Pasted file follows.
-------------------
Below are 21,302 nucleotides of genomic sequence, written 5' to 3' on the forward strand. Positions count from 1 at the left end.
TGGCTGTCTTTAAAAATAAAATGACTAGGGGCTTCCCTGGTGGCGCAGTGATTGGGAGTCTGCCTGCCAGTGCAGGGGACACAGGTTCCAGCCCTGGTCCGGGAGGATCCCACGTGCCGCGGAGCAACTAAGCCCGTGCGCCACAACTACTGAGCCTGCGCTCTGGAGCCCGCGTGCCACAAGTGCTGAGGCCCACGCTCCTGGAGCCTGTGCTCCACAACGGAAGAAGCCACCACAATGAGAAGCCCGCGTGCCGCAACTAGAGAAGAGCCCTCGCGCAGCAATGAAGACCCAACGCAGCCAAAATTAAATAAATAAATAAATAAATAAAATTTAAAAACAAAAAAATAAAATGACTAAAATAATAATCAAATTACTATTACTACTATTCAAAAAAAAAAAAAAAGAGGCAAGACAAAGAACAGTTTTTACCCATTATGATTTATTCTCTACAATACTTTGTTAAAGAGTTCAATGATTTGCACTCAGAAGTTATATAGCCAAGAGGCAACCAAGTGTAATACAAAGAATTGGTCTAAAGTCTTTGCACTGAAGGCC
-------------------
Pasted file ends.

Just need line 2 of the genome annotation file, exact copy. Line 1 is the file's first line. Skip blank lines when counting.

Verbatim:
TGGCTGTCTTTAAAAATAAAATGACTAGGGGCTTCCCTGGTGGCGCAGTGATTGGGAGTCTGCCTGCCAGTGCAGGGGACACAGGTTCCAGCCCTGGTCCGGGAGGATCCCACGTGCCGCGGAGCAACTAAGCCCGTGCGCCACAACTACTGAGCCTGCGCTCTGGAGCCCGCGTGCCACAAGTGCTGAGGCCCACGCTCCTGGAGCCTGTGCTCCACAACGGAAGAAGCCACCACAATGAGAAGCCCGCGTGCCGCAACTAGAGAAGAGCCCTCGCGCAGCAATGAAGACCCAACGCAGCCAAAATTAAATAAATAAATAAATAAATAAAATTTAAAAACAAAAAAATAAAATGACTAAAATAATAATCAAATTACTATTACTACTATTCAAAAAAAAAAAAAAAGAGGCAAGACAAAGAACAGTTTTTACCCATTATGATTTATTCTCTACAATACTTTGTTAAAGAGTTCAATGATTTGCACTCAGAAGTTATATAGCCAAGAGGCAACCAAGTGTAATACAAAGAATTGGTCTAAAGTCTTTGCACTGAAGGCC